Includes bibliographical references (p. 252-283) and index.
|Series||Cambridge studies in Romanticism ;, 9|
|LC Classifications||PR868.M65 C66 2004|
|The Physical Object|
|Pagination||xviii, 291 p. :|
|Number of Pages||291|
|LC Control Number||2005278330|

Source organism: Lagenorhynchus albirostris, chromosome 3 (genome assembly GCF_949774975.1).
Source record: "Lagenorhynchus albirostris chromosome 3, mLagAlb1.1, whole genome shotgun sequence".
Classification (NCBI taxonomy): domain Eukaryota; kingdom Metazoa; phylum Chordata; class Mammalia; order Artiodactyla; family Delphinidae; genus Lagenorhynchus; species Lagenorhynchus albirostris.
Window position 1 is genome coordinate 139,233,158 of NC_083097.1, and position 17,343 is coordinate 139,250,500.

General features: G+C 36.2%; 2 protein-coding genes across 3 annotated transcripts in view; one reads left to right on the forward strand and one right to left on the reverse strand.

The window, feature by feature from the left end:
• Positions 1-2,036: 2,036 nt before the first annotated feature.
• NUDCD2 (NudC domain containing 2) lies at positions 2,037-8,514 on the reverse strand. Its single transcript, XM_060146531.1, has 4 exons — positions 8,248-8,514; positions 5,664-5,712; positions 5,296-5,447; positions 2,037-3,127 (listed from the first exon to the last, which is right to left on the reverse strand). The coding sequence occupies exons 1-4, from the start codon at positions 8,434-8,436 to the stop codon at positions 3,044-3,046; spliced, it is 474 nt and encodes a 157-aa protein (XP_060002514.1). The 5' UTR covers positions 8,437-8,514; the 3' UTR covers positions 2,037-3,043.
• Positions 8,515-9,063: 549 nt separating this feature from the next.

The book translates the fictional money of the novels of Jane Austen's day into the power of contemporary spendable incomes, and from the perspective of what the British pound could buy at the market, the economic lives of women in the novels emerge as part of a general picture of women's economic : Edward Copeland. She went on to create DailyWorth, a media platform for women who want to gain more control of their money, and write Worth It, which came out earlier this year. Part memoir, part data-backed instruction manual with an eye on shrinking the gender gap in personal finance, this book isn’t just a guide — it’s an urgent call for women to claim the opportunities that money brings. By linking authorship to the economic lives of contemporary women, Women Writing About Money links the fantasy worlds of women's fiction with the social and economic realities of . Women Writing About Money: Women's Fiction in England is a non-fiction book by Edward Copeland. Book information. The book is about the lives of women in Jane Austen's time who had no legal access to money, but were held responsible for domestic expenditure. The book talks about the professional lives of women authors, their publishers, and their : Edward Copeland.
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